Der Bau (The Burrow / Le Terrier) by Isabelle Schad, Laurent Goldring

Isabelle Schad, whom I met through Guido, and who has an amazing studio in Wedding (and with whom I spent an excellent evening with in Barrikade, which is now my new, favourite pub), is performing soon. Not in Berlin till next, year, but nonetheless …

Der Bau (The Burrow / Le Terrier)
by Isabelle Schad, Laurent Goldring
and Peter Böhm (Sound)

Wed Nov 28 & Thu Nov 29 at 20:30
in the frame of NEXT Festival

save the date:
Berlin premiere end of January 2013
(week from January 28-03, exact dates t.b.c.)

Der Bau (The Burrow) is a continuation of the work started in 2008 that manifested itself concretely in the series UNTURTLED #1 through #4. In this series of pieces, the costume was considered as a transitional object: at once a prothesis of the missing last layer of the body, and simultaneously the first encompassing external space. The costume as organ makes possible an exploration of the body and the space around it can generate, as space, and as a stage, and as a scenography.

Kafka’s novella Der Bau, where the burrow is described as a space deriving from the body itself, yet still belonging to it — bearing the form, traces, odours, wastes and reserves, hope and despair — seemed a good basis for further explorations of conceiving this new relationship between body and space…

During the creation process it became clear that space itself is an organ, and it should be seen as an extension, a prolongement of the body. Rilke’s statement about Rodin (Rodin does not sculpt the body, but the spaces around them) can serve as the guideline to understand this idea.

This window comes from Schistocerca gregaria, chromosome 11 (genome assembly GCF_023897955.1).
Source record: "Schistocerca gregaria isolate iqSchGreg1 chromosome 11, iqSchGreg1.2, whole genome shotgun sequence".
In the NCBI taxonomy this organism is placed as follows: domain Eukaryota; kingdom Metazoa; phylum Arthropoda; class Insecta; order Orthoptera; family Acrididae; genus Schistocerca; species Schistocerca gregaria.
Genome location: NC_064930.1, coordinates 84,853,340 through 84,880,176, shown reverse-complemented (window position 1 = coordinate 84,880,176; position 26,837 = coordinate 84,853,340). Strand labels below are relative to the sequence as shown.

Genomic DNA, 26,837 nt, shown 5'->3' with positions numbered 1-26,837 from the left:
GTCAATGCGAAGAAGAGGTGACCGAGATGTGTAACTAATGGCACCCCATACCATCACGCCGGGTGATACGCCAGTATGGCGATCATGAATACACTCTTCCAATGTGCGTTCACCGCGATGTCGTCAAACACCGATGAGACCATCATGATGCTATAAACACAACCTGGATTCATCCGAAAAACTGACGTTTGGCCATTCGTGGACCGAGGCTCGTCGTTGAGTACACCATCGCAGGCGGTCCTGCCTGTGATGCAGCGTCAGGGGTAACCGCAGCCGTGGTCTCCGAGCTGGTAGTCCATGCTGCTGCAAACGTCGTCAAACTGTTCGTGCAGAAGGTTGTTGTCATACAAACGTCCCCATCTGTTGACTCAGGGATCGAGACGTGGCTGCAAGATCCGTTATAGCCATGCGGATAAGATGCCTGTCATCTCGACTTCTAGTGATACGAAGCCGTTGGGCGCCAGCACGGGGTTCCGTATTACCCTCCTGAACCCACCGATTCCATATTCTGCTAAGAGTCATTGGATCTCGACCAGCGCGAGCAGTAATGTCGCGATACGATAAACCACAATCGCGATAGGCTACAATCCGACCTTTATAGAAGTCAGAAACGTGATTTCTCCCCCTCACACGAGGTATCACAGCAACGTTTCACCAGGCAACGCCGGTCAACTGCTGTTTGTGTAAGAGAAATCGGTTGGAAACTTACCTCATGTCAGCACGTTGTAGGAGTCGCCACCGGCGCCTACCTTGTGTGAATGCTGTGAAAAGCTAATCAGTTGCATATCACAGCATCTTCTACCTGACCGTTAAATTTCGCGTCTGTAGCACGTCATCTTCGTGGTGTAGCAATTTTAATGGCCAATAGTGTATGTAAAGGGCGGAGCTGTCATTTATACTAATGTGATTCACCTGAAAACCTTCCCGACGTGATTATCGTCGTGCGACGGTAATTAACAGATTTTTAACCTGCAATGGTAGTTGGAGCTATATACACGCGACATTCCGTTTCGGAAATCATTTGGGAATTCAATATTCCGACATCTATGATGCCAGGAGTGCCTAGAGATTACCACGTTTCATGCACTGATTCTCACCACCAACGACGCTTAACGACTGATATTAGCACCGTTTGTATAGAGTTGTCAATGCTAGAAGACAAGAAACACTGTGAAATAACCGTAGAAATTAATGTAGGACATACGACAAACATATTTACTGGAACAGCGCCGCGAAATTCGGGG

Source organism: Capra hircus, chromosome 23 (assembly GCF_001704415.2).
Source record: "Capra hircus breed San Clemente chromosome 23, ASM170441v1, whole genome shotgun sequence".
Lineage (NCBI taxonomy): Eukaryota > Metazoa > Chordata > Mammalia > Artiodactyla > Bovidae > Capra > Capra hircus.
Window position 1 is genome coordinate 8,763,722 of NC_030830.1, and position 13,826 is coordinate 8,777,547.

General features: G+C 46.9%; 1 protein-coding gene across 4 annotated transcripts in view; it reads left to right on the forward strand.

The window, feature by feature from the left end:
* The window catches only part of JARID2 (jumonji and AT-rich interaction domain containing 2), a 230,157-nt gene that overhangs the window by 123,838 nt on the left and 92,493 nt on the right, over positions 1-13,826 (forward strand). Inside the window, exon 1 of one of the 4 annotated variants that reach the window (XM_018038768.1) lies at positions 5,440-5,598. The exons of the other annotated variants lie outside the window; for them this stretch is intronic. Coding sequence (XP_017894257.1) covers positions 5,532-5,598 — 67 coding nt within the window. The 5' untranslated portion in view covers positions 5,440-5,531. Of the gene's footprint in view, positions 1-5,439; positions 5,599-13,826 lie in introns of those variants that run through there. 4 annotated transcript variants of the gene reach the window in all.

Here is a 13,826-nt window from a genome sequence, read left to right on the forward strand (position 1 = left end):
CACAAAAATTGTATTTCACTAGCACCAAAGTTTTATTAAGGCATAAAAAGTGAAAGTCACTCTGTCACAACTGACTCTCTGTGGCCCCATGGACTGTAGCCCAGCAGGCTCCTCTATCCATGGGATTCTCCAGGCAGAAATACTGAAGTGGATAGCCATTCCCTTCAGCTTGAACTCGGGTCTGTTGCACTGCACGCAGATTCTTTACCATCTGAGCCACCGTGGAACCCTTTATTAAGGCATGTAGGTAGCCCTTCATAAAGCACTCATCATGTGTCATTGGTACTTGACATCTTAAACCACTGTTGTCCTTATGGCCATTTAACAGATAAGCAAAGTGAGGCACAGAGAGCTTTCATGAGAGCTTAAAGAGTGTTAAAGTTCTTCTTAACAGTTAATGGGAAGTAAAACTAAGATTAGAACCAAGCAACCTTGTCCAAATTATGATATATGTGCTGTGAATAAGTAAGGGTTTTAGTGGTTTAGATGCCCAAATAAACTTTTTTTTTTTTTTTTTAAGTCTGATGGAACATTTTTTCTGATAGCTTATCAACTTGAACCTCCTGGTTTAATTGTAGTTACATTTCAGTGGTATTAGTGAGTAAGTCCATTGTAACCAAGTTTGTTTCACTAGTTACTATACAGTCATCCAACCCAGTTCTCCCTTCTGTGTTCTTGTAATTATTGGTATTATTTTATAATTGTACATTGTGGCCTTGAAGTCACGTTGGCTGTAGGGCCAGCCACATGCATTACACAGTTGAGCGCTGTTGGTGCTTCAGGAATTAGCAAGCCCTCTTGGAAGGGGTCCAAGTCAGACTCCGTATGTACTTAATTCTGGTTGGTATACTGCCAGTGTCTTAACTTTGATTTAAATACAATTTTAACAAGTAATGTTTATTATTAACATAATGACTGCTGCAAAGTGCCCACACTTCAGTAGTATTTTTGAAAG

The sphere of the intimate is the first space around the body; it is the space needed by the body to feel its integrity free of any threat. It is a transitional space, in the technical sense of ‘a transitional object’, both part of the body and part of the world. The entire surrounding space is of the same order, namely a fully humanised space in which a person is confronted only with oneself.

The burrow is the concatenation and flattening of all these layers. Verticality is not part of the perceptio-motor sensations: we orient ourselves with front and rear, left and right, not up and down; the human experience takes place on a plane.

The neutral cube of the theatre, to which the three abstract dimensions of physical space refer, neutralises nothing. It makes it possible for the third dimension (the vertical dimension as the spectacular one) to appear (in the sense of existing or having a place to exist). The higher we climb, the closer we are to grand spectacle, special effects, deus ex machina, immense projections, smoke and lights; the level of the ground is always an anti-spectacular trend.

So, we built a two-dimensional, planar, fluid space of large sheets of fabric. These external tissues are dealt with like internal tissues, and they respond with a surprisingly alive manner, at the same time as part of the body, as a shell, and as a partner.